Bridge funding entity suggests ramp for pedestrian access to new Glenwood Springs bridge
November 8, 2013
GLENWOOD SPRINGS — The state funding entity that will be paying to replace the Grand Avenue Bridge on Highway 82 recommends a ramp and stairwell over an elevator as the most cost-effective way to provide access from Seventh Street to a new pedestrian bridge that’s part of the larger project.
City Council is set to take up the question tonight whether to have the Colorado Department of Transportation planning team design an elevator or ramp in order to meet Americans with Disabilities Act (ADA) requirements, and to provide bicycle access to the pedestrian bridge across the Colorado River.
Council postponed the discussion from a meeting last month in order to get some questions answered about which option would best meet the handicapped access requirement.
The state’s Civil Rights & Business Resource Center has indicated that either a ramp or a design with two elevators would be adequate, as long as a backup plan is in place to provide access in the event of power outage or other disruption in elevator service.
But the Colorado Bridge Enterprise, which is providing $60 million in state FASTER funds to replace the Glenwood Springs highway bridge, says it prefers a ramp.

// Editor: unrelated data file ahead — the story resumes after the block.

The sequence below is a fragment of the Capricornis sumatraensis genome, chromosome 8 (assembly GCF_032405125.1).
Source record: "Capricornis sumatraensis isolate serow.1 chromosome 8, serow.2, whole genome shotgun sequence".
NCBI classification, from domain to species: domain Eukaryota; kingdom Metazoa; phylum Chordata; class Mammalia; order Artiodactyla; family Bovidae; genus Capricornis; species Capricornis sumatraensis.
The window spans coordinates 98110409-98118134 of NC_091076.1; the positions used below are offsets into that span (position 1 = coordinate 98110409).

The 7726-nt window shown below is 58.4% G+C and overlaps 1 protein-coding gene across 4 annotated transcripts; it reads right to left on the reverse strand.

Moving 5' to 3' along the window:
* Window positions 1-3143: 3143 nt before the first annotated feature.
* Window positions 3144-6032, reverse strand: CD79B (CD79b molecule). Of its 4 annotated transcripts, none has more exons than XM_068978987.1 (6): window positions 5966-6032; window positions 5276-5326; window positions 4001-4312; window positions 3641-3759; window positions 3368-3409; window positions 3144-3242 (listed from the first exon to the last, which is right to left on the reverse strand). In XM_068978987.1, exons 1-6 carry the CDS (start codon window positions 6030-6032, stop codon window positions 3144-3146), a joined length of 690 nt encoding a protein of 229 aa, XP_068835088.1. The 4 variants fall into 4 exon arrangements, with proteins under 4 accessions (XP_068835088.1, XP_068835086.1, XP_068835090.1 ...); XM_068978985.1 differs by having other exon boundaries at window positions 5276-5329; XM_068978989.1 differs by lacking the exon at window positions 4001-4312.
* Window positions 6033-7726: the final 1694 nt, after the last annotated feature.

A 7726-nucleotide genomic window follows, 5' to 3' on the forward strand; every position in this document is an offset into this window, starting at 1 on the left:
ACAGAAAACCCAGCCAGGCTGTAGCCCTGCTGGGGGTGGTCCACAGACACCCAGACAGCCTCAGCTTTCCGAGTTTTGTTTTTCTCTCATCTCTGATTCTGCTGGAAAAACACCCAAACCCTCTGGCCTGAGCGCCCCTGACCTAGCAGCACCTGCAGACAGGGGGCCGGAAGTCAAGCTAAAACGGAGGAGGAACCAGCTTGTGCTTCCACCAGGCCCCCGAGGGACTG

“CBE’s position given a choice between multiple alternatives compliant with regulatory requirements would result in the lower overall cost option,” said CBE Deputy Program Manager Matthew Cirulli in a letter to the Glenwood council.
For that reason, the CBE recommends the ramp/stairwell option, he said.
The recommendation “does not preclude the city from selecting an elevator for ADA access,” but CBE would only pay for an elevator or a ramp, not both, Cirulli said.
If an elevator is chosen, the city would have to be responsible for its future upkeep and any security measures, he said.
City Council also has dueling recommendations from different city advisory boards about whether to pursue an elevator or ramp.
The new bridge would replace the existing structure that spans the railroad tracks, the Colorado River and Interstate 70, from Seventh Street on the south to Sixth Street on the north.
Elevator proponents have suggested than an open-air, lift type of elevator would alleviate some of the safety concerns associated with an enclosed elevator.
Also on council’s agenda for tonight’s meeting will be consideration of an ordinance establishing zoning and licensing requirements for retail marijuana businesses in Glenwood Springs.
A request to rezone the downtown area west of Pitkin Avenue in the 800 block from multi-family residential to commercial will also be heard.